POCATELLO, Idaho, July 9 (UPI) -- People who self-identify as vampires -- and consume either human or animal blood as a means of maintaining their health and well-being -- fear "coming out of the coffin" to social workers and clinicians because they don't want to be judged as evil or mentally ill.
Researchers conducted a study of the vampire community to help illuminate what they said is a more common alternative identity than most people realize. They say a lack of knowledge or understanding poses a challenge for health professionals.
"People with alternative identities have the same set of issues that everybody has," said DJ Williams, an associate professor at Idaho State University, in a press release. "People of all kinds sometimes struggle with relationship issues or have a death in family or struggles with career and job-type issues. Some of these people with alternate identities may come to a therapist with these issues, and if clinicians are open and educated about this group they should be able to help the individual much better."
Researchers interviewed 11 self-identified vampires, who had adopted a real vampire identity for between 3.5 and 41 years. The mean age of the group was 37, with 3 participants younger than 30 and 6 over age 40. Nearly all of the participants reported being female, with one being female-assigned intersex, one post-operative male-to-female transgender, one gender-queer and one male.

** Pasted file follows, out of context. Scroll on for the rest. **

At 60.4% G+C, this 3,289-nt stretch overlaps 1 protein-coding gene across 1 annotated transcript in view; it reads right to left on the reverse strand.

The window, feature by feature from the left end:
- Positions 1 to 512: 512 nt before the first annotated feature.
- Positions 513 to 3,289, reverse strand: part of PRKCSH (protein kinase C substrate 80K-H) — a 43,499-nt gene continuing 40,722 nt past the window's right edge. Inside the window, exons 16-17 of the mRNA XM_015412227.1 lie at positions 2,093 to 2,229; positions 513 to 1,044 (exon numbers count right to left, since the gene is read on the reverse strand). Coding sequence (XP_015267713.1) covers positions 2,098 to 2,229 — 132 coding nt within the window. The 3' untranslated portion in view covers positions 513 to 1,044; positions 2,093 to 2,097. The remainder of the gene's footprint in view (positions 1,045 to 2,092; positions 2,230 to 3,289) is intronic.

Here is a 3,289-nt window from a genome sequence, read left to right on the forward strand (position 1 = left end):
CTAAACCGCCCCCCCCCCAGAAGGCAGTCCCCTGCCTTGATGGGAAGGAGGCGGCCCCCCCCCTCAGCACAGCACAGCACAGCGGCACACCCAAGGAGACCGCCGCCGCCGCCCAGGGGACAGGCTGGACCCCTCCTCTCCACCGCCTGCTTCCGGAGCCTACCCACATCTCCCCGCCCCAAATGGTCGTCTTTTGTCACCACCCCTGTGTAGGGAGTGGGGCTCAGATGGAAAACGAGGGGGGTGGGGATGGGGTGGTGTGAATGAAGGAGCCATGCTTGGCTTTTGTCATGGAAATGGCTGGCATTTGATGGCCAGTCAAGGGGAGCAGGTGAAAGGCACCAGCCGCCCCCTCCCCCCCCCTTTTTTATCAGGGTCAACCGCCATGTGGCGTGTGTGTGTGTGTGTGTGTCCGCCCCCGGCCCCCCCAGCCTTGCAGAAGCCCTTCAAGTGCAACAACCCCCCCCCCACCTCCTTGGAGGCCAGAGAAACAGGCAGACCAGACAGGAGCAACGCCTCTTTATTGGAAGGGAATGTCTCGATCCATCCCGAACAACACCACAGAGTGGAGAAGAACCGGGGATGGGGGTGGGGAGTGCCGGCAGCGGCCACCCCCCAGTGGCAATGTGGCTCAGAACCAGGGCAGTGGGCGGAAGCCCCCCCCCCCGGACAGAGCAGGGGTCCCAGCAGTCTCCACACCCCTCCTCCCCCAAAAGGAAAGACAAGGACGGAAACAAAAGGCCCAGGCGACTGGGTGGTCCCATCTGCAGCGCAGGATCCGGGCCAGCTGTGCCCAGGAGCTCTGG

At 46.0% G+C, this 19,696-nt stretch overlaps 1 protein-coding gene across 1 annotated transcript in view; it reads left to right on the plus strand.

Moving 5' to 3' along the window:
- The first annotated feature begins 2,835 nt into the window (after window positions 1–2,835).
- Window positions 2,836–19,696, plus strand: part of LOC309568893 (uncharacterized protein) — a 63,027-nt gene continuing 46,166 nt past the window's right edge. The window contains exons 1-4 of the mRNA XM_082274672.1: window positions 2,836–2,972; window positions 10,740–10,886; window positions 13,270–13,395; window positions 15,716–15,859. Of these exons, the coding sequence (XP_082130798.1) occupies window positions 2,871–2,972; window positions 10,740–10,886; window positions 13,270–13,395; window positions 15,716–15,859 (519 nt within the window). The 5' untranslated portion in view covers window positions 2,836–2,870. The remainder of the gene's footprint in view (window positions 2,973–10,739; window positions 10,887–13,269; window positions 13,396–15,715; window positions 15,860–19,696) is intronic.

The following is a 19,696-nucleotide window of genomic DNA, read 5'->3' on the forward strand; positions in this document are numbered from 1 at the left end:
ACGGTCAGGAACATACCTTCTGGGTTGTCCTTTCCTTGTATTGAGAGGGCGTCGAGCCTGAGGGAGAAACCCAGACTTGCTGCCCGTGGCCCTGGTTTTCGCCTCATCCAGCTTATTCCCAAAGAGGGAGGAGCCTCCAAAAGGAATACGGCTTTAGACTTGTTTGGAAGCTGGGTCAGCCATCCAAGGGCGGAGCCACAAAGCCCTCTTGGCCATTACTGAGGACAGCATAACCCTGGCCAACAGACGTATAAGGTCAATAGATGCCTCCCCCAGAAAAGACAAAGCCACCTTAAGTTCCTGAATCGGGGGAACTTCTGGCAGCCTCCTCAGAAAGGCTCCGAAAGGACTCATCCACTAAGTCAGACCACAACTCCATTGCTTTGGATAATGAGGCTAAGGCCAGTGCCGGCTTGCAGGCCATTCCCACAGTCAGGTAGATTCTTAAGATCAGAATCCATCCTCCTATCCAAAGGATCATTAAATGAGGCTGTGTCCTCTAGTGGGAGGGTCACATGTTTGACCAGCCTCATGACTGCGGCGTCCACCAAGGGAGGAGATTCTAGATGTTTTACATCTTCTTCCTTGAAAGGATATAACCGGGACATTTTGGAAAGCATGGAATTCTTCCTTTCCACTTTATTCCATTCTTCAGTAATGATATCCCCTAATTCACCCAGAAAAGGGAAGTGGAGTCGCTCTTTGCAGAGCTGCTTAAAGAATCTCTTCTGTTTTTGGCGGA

More than half the participants reporting being single, with the rest involved in some kind of committed relationship. Researchers reported five participants identified as bisexual or bicurious, three as heterosexual, two as pansexual or omnisexual, and one as asexual.
Drawing a difference between "lifestyle" vampires who wear black clothes and fake fangs, "real" vampires consume blood from consenting individuals by using a razor to make small incisions in their chests and lick or suck out the blood. They claim to have different energy needs than other people, requiring them to "feed" on blood.
The study revealed that in all cases these people fear revealing their vampire identities to healthcare professionals, because of real concerns beyond being seen as mentally ill, including losing their jobs, further ostracization from society or having their children taken away.
The purpose of the study was to better inform clinicians about a subset of people who may need treatment and fall into a category of alternative identities that often are judged negatively, including by social workers. These include bondage and discipline, dominance and submission, and sadomasochism practices, all of which researchers wrote in the study are not associated with psychopathology.
"The real vampire community seems to be a conscientious and ethical one," Williams told Empire State Tribune, explaining that they need non-judgmental professionals to be able to honestly seek help. "Most vampires believe they were born that way -- they don't choose this."
The study is published in Critical Social Work.